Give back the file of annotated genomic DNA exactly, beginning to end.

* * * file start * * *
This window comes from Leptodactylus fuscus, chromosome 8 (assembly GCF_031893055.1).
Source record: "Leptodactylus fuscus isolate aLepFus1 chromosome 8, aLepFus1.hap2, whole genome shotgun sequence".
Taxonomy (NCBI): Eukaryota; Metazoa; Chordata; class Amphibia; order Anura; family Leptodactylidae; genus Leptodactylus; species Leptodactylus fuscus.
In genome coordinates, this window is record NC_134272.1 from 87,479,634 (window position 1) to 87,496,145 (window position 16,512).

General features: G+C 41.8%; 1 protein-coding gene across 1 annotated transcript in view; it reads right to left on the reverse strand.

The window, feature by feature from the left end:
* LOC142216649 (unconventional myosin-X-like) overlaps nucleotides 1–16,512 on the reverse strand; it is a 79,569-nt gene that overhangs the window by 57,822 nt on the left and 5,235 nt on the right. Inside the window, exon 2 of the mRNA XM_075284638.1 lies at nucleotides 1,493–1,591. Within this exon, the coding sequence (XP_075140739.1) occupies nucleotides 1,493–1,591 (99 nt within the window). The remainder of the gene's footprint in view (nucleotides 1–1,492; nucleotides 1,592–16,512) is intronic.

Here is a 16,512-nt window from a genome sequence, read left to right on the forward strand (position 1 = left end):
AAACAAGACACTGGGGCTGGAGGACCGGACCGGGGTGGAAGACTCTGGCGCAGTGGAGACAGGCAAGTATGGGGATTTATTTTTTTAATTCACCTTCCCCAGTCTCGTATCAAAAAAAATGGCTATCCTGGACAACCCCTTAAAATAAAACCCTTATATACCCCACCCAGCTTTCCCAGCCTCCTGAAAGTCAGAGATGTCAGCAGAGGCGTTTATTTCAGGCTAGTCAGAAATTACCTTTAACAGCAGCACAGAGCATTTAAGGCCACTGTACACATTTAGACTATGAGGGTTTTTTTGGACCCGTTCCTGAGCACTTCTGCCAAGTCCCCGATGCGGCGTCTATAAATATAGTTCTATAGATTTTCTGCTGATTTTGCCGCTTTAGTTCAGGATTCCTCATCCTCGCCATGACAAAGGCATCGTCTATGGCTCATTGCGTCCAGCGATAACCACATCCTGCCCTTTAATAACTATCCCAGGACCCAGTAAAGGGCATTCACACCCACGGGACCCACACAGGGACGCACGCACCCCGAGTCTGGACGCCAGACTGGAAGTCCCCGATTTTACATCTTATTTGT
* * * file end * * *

This window comes from Leptodactylus fuscus, chromosome 8 (assembly GCF_031893055.1).
Source record: "Leptodactylus fuscus isolate aLepFus1 chromosome 8, aLepFus1.hap2, whole genome shotgun sequence".
Taxonomy (NCBI): Eukaryota; Metazoa; Chordata; class Amphibia; order Anura; family Leptodactylidae; genus Leptodactylus; species Leptodactylus fuscus.
In genome coordinates, this window is record NC_134272.1 from 87,479,634 (window position 1) to 87,496,145 (window position 16,512).

General features: G+C 41.8%; 1 protein-coding gene across 1 annotated transcript in view; it reads right to left on the reverse strand.

The window, feature by feature from the left end:
* LOC142216649 (unconventional myosin-X-like) overlaps nucleotides 1–16,512 on the reverse strand; it is a 79,569-nt gene that overhangs the window by 57,822 nt on the left and 5,235 nt on the right. Inside the window, exon 2 of the mRNA XM_075284638.1 lies at nucleotides 1,493–1,591. Within this exon, the coding sequence (XP_075140739.1) occupies nucleotides 1,493–1,591 (99 nt within the window). The remainder of the gene's footprint in view (nucleotides 1–1,492; nucleotides 1,592–16,512) is intronic.

Here is a 16,512-nt window from a genome sequence, read left to right on the forward strand (position 1 = left end):
AAACAAGACACTGGGGCTGGAGGACCGGACCGGGGTGGAAGACTCTGGCGCAGTGGAGACAGGCAAGTATGGGGATTTATTTTTTTAATTCACCTTCCCCAGTCTCGTATCAAAAAAAATGGCTATCCTGGACAACCCCTTAAAATAAAACCCTTATATACCCCACCCAGCTTTCCCAGCCTCCTGAAAGTCAGAGATGTCAGCAGAGGCGTTTATTTCAGGCTAGTCAGAAATTACCTTTAACAGCAGCACAGAGCATTTAAGGCCACTGTACACATTTAGACTATGAGGGTTTTTTTGGACCCGTTCCTGAGCACTTCTGCCAAGTCCCCGATGCGGCGTCTATAAATATAGTTCTATAGATTTTCTGCTGATTTTGCCGCTTTAGTTCAGGATTCCTCATCCTCGCCATGACAAAGGCATCGTCTATGGCTCATTGCGTCCAGCGATAACCACATCCTGCCCTTTAATAACTATCCCAGGACCCAGTAAAGGGCATTCACACCCACGGGACCCACACAGGGACGCACGCACCCCGAGTCTGGACGCCAGACTGGAAGTCCCCGATTTTACATCTTATTTGT